In recent days, those of us who stand for Israel have been disturbed when politicians make the historically anti-Semitic claims of “dual loyalty,” arguing that American Jews cannot be patriotic to the United States and support Israel, the Jewish state, at the same time. Such anti-Semitic thinking, though, was already being disputed more than a century ago by one of the leading Americans — Jew or Gentile — of the early 20th century, Supreme Court Justice Louis Brandeis.
Born on this day in 1856 in Louisville, Kentucky, to Jewish parents who had immigrated from Bohemia to escape the violent and vicious anti-Semitism there, Brandeis was raised with the values of both his family’s faith, as well as those of his homeland. His mother recalled of how she raised her children:
“I believe that only goodness and truth and conduct that is humane and self-sacrificing toward those who need us can bring God nearer to us…I wanted to give my children the purest spirit and the highest ideals as to morals and love. God has blessed my endeavors.”
With such morals in mind, Brandeis first made his name as an attorney, valiantly battling big banks, the robber barons’ monopolies, and the rampant consumerism that plagued America even then. Then, in 1916, President Woodrow Wilson nominated Brandeis to the U.S. Supreme Court. Despite unusual resistance, much of it based on the anti-Semitism of the time, Brandeis was confirmed to the nation’s highest court by a 47-22 Senate vote. On the court, Brandeis became one of the most influential justices in American history, continuing his legacy of looking out for the American people by defending the constitutional freedom of speech and right to privacy.
But for those of us who stand for Israel, it was a speech Brandeis made the year before he was named to the Supreme Court that is especially meaningful. Speaking to a conference of rabbis, Brandeis stood with Zionists, arguing for the need for Jews to escape anti-Semitism, much as his parents had done when they came to America. The establishment of a Jewish state, Brandeis said, would do just that and would “revive the Jewish spirit”:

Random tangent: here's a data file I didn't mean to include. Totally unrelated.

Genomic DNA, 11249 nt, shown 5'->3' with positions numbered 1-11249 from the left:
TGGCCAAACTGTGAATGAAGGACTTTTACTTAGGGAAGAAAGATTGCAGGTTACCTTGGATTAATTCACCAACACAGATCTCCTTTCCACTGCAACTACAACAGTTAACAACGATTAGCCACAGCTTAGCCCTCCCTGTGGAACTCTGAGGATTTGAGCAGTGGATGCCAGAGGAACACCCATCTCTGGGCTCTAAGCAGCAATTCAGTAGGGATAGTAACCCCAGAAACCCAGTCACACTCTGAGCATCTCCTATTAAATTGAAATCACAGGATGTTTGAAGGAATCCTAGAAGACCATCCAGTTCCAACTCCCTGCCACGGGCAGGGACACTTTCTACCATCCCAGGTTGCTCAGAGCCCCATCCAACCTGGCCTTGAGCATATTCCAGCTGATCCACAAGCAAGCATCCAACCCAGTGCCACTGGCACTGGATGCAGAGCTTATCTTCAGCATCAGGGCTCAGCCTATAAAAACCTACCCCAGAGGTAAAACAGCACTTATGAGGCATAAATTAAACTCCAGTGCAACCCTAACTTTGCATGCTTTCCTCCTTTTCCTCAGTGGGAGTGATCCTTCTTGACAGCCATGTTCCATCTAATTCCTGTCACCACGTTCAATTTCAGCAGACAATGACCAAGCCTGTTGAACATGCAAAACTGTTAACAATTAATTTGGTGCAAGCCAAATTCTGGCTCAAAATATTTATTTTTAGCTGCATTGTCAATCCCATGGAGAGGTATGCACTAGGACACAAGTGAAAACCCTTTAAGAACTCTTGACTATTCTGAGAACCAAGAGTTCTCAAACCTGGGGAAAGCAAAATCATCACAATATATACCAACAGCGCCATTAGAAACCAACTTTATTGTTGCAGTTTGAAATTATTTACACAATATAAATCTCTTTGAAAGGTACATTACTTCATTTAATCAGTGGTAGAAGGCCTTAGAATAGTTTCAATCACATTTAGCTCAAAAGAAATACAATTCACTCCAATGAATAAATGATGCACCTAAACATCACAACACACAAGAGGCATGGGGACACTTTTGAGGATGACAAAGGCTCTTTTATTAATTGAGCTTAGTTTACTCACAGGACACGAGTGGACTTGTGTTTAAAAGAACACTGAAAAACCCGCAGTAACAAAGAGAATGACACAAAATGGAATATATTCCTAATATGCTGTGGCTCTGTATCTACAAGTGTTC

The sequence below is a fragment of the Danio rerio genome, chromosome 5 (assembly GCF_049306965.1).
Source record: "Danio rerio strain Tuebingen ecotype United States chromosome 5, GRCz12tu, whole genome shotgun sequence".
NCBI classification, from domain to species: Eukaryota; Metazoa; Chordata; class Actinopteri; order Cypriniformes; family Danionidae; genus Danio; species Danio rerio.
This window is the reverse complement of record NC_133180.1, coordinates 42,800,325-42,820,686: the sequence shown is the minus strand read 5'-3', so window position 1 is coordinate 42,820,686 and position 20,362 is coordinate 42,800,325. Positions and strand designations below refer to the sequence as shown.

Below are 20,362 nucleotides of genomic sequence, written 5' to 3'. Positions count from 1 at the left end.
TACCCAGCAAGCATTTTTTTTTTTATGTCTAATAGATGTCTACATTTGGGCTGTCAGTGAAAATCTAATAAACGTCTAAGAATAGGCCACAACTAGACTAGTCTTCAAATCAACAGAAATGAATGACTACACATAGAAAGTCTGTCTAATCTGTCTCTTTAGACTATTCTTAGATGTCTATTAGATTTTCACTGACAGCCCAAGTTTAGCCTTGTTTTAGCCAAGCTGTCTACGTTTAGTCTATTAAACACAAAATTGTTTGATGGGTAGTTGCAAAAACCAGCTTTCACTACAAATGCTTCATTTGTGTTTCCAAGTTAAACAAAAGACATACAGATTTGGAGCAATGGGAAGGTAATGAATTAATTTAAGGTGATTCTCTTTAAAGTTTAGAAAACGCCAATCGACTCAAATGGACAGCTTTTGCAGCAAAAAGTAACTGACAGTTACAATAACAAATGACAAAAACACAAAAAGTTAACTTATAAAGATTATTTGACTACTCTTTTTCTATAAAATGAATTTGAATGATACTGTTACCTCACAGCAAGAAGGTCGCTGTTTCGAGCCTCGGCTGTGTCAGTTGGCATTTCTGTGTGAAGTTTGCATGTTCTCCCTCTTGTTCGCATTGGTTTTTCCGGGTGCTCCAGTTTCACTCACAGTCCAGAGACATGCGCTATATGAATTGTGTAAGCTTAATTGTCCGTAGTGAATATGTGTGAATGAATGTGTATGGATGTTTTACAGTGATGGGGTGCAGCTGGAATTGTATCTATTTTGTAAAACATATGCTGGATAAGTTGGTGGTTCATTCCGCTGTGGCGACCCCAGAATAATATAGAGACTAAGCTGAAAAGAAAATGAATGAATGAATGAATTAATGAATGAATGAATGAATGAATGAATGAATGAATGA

“The Zionists seek to establish this home in Palestine because they are convinced that the undying longing of Jews for Palestine is a fact of deepest significance; that it is a manifestation in the struggle for existence by an ancient people which has established its right to live, a people whose three thousand years of civilization has produced a faith, culture and individuality which enable it to contribute largely in the future, as it has in the past, to the advance of civilization; and that it is not a right merely but a duty of the Jewish nationality to survive and develop. They believe that only in Palestine can Jewish life be fully protected from the forces of disintegration; that there alone can the Jewish spirit reach its full and natural development; and that by securing for those Jews who wish to settle there the opportunity to do so, not only those Jews, but all other Jews will be benefited…”
That very suggestion, that even American Jews would benefit from the creation of a Jewish state, had led anti-Semites to question the patriotism of Zionists who felt this way. To which Brandeis retorted:
“Let no American imagine that Zionism is inconsistent with Patriotism. Multiple loyalties are objectionable only if they are inconsistent. A man is a better citizen of the United States for being also a loyal citizen of his state…Every American Jew who aids in advancing the Jewish settlement in Palestine, though he feels that neither he nor his descendants will ever live there, will likewise be a better man and a better American for doing so. There is no inconsistency between loyalty to America and loyalty to Jewry.”
Stand for Israel could not have explained the love of both America and Israel any better. So birthday wishes to Louis Brandeis, a true American and Zionist. May his memory be a blessing.Tags: American Jews Louis Brandeis Supreme Court US-Israel Relations Zionism